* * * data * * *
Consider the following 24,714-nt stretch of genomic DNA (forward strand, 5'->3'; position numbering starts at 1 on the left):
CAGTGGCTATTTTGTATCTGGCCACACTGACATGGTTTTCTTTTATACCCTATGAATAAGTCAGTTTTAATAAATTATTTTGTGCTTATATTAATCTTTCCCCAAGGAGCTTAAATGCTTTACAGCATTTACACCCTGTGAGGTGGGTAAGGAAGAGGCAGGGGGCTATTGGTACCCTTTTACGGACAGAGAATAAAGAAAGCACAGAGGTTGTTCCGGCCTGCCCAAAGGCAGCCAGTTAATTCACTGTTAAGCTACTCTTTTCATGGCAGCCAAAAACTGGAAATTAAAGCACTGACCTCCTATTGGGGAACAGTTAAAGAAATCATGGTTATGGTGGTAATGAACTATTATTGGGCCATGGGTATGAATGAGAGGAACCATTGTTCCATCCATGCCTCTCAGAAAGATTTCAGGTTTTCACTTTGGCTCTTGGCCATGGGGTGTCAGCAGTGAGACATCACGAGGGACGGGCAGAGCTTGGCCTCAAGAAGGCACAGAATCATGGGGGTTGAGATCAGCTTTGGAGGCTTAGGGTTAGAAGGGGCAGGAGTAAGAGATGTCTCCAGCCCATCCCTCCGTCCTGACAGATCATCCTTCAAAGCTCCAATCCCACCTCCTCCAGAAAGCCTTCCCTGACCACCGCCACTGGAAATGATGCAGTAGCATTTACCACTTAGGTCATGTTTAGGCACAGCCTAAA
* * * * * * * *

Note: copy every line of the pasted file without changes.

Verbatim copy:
Consider the following 24,714-nt stretch of genomic DNA (forward strand, 5'->3'; position numbering starts at 1 on the left):
CAGTGGCTATTTTGTATCTGGCCACACTGACATGGTTTTCTTTTATACCCTATGAATAAGTCAGTTTTAATAAATTATTTTGTGCTTATATTAATCTTTCCCCAAGGAGCTTAAATGCTTTACAGCATTTACACCCTGTGAGGTGGGTAAGGAAGAGGCAGGGGGCTATTGGTACCCTTTTACGGACAGAGAATAAAGAAAGCACAGAGGTTGTTCCGGCCTGCCCAAAGGCAGCCAGTTAATTCACTGTTAAGCTACTCTTTTCATGGCAGCCAAAAACTGGAAATTAAAGCACTGACCTCCTATTGGGGAACAGTTAAAGAAATCATGGTTATGGTGGTAATGAACTATTATTGGGCCATGGGTATGAATGAGAGGAACCATTGTTCCATCCATGCCTCTCAGAAAGATTTCAGGTTTTCACTTTGGCTCTTGGCCATGGGGTGTCAGCAGTGAGACATCACGAGGGACGGGCAGAGCTTGGCCTCAAGAAGGCACAGAATCATGGGGGTTGAGATCAGCTTTGGAGGCTTAGGGTTAGAAGGGGCAGGAGTAAGAGATGTCTCCAGCCCATCCCTCCGTCCTGACAGATCATCCTTCAAAGCTCCAATCCCACCTCCTCCAGAAAGCCTTCCCTGACCACCGCCACTGGAAATGATGCAGTAGCATTTACCACTTAGGTCATGTTTAGGCACAGCCTAAA